FX policy when financial markets are imperfect

BIS Working Papers  |  No 942  | 
19 May 2021



In the last 15 years, central banks have purchased securities at unprecedented levels via quantitative easing and foreign exchange intervention. These policies have constituted the core response to crises such as the 2008–09 Great Financial Crisis, the 2011–12 European sovereign debt crisis and the ongoing Covid-19 pandemic. In many cases, policymakers have resorted to these policies as traditional monetary policy was constrained by the zero lower bound.


In this paper, I review recent advances in open economy analysis with financial frictions. This type of analysis offers a different take on exchange rates compared with their traditional role as shock absorbers. When international financial intermediation is imperfect, the exchange rate is pinned down by imbalances in the demand and supply of assets in different currencies and, crucially, by the limited risk-bearing capacity of the financial intermediaries that absorb these imbalances. Exchange rates are distorted by financial forces and can be a source of shocks to the real economy rather than a re-equilibrating mechanism.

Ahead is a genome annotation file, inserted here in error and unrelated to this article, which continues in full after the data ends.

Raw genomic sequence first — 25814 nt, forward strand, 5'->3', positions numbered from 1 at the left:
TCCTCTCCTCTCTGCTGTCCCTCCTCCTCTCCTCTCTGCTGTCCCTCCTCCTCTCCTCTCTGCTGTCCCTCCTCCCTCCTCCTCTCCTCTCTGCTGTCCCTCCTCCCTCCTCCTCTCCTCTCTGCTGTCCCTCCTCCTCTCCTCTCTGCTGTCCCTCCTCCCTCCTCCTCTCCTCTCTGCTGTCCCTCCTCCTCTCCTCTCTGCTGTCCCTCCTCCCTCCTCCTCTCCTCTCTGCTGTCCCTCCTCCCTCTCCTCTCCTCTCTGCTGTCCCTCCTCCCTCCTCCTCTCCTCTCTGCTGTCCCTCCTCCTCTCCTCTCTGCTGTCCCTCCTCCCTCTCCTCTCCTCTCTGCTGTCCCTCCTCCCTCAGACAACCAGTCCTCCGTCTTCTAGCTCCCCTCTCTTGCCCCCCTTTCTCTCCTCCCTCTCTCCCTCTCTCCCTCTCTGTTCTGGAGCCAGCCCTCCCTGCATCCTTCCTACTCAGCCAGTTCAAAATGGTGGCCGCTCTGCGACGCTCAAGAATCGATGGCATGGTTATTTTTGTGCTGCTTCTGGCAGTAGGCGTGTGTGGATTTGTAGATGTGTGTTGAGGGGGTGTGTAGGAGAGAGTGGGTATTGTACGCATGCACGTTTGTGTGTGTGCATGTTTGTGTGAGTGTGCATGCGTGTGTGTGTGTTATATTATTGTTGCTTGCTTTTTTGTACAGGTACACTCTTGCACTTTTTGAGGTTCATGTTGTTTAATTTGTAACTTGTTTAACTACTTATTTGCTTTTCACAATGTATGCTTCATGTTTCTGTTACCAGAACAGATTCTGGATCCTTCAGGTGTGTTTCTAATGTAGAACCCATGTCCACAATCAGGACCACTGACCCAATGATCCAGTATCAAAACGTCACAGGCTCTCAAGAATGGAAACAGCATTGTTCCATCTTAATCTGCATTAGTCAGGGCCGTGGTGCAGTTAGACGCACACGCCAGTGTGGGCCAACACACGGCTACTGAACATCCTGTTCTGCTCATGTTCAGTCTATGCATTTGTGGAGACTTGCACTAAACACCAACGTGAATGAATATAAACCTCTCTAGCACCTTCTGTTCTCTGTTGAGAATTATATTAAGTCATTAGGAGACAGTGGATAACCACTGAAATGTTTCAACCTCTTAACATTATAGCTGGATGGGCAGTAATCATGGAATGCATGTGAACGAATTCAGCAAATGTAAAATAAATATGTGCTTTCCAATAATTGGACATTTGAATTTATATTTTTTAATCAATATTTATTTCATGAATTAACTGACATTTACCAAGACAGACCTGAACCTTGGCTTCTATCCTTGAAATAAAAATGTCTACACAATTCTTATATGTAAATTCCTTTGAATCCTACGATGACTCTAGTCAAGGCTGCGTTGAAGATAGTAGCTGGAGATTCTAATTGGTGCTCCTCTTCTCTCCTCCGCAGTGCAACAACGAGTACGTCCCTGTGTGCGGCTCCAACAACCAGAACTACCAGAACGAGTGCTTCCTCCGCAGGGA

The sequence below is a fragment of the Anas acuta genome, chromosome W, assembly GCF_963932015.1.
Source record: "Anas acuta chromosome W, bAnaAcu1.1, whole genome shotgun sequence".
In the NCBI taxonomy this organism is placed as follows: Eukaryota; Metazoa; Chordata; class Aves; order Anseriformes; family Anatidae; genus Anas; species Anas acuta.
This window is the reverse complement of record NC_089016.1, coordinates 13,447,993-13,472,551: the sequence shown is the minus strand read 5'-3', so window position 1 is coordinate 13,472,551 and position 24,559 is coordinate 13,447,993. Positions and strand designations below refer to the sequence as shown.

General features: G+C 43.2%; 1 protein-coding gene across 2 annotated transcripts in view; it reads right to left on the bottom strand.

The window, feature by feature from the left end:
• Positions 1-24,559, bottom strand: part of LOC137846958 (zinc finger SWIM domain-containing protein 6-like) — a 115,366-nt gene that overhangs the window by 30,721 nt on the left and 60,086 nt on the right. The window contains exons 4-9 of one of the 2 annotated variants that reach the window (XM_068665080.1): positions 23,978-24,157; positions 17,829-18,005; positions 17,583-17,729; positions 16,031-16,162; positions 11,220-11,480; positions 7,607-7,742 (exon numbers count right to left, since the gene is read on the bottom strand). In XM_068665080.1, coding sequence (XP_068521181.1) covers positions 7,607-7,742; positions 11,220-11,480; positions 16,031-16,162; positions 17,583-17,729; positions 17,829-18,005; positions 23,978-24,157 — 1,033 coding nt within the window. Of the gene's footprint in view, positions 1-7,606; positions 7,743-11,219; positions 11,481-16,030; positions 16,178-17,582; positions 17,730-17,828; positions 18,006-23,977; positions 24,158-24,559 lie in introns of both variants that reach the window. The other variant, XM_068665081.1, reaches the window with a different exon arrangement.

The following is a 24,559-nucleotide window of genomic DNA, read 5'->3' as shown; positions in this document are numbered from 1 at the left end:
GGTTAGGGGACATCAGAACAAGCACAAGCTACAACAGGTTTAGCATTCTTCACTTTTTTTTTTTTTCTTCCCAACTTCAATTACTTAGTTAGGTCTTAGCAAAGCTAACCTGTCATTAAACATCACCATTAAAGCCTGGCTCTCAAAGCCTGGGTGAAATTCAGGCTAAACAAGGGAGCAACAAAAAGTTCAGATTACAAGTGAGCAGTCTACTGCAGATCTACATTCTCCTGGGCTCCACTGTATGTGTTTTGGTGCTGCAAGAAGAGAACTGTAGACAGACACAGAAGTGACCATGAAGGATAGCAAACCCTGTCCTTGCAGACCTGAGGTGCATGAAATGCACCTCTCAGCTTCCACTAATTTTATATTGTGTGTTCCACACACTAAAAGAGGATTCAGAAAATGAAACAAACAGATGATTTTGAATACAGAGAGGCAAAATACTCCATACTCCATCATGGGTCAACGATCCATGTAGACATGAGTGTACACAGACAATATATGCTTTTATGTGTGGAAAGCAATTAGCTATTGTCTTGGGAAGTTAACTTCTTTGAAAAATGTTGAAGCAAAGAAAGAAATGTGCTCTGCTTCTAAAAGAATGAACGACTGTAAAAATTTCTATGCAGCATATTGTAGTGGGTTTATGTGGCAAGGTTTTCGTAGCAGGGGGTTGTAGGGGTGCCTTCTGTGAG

Under imperfect financial markets, foreign exchange intervention is effective and, if used appropriately, can be welfare enhancing. Intervention is best used in countries with relatively shallow foreign exchange markets or when financial intermediaries are temporarily constrained. The analysis clarifies that the relevant stock of assets to affect is the balance sheet of financial institutions. Finally, it stresses the nature of foreign exchange intervention as a risk transfer from the private sector to the central bank. Therefore, foreign exchange intervention can be implemented with derivatives like currency swaps and forwards, in line with the current practice of most central banks.

JEL-classification: E44, F31, F32, F41, G15